AI in Pharma

Understanding cardiovascular diseases like never before

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Some years ago, a close friend had a stroke. He was in his early 60s and I saw firsthand how debilitating it was to both his professional and private life. Unfortunately, I am just one of many who has seen someone dear to them affected by cardiovascular disease. It is indiscriminate in who it targets, and the World Health Organization reported close to 18 million people died of cardiovascular diseases in 2016, 85 percent due to heart attack and stroke. 

With my pharmacist hat on, I found myself thinking about how we could treat cardiovascular diseases in the future: What if we could identify patients at risk of a stroke before it even happened? What if we could find the most effective treatment for each heart failure patient? With the ambition of making these “what ifs” a reality, and I joined Bayer 15 years ago to find medicines to treat and prevent cardiovascular disease. 


Over the years I have witnessed a change in the industry landscape. This includes societal megatrends such as population aging, bringing with it a higher prevalence of cardiovascular disease which places greater pressure on healthcare systems. Especially with chronic disease, it is becoming more and more difficult to gain the insights we need with classical research methods. 


Clinical trials in cardiovascular disease are enormous, the cost implication is equally vast, and the probability of success does not get any higher. My role at Bayer began to take a new turn, and together with my team, I began to explore artificial intelligence (AI) and how it could facilitate and improve the R&D process. It is clear to me that as an industry, we are behind the curve with such technologies – we need to truly harness machine learning and advanced computing infrastructures, as they can provide solutions which transform how we find new therapies for patients. 


Putting patients and their diseases under the AI microscope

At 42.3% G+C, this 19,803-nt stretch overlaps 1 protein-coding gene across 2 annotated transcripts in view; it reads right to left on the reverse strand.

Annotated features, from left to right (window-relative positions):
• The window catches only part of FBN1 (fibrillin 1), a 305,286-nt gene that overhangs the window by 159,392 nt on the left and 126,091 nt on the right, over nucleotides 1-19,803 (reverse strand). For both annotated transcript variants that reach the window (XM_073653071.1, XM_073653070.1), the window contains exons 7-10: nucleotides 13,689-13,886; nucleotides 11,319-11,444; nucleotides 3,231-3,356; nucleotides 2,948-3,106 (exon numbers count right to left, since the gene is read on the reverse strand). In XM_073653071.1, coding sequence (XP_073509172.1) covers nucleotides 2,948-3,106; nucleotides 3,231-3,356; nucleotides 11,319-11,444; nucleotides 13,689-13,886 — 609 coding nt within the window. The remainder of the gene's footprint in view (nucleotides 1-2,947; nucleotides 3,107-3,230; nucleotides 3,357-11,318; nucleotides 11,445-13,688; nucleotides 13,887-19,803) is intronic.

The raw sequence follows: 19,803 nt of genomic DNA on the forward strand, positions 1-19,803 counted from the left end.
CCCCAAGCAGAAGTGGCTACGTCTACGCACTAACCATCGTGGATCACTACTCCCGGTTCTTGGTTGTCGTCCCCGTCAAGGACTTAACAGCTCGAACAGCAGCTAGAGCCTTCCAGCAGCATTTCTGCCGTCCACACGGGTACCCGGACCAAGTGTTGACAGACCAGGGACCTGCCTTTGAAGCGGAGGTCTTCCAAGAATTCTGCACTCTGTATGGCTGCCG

One example is finding the right treatment, for the right patient. We currently divide patients into groups based on their characteristics and how they respond to certain treatments – it is a practice long-used in research and development to optimize the development of medicines. However, applying artificial intelligence and machine learning to this process of patient segmentation provides an even deeper characterization of patients. 


We can derive novel insights from the vast amount of data generated during the delivery of every day healthcare and drill down to truly understand diseases that affect patients. We could predict which patient is predisposed to cardiovascular diseases and how and why some treatments could be more beneficial to treating them than others. This is a huge opportunity to move towards personalized treatment and the prevention of cardiovascular diseases. 


This represents a huge step in how we treat and prevent cardiovascular diseases. AI empowers us to make better informed decisions. It opens new avenues outside of current R&D processes, which no longer serve the growing demands of cardiovascular patients, and transports us to a new R&D realm with in-depth disease characterization that supports research and more accurate patient segmentation.


With this level of granularity, we could solve the issues that currently render drug development for cardiovascular diseases so challenging, namely, better design of clinical trials. This ultimately decreases R&D risk and reduces costs with smaller and shorter trials. For patients, this holds the potential for faster and more efficient development of targeted treatments that could change their lives.


With artificial intelligence, I can see the “what ifs” morphing into real possibilities. And in turn, I am comforted by the vision of a future where fewer patients have to suffer the way my friend did.

A woman with blonde hair smiles into the camera.
Andrea Derix
R&D Global Program Management, Thrombosis Portfolio, Bayer Pharmaceuticals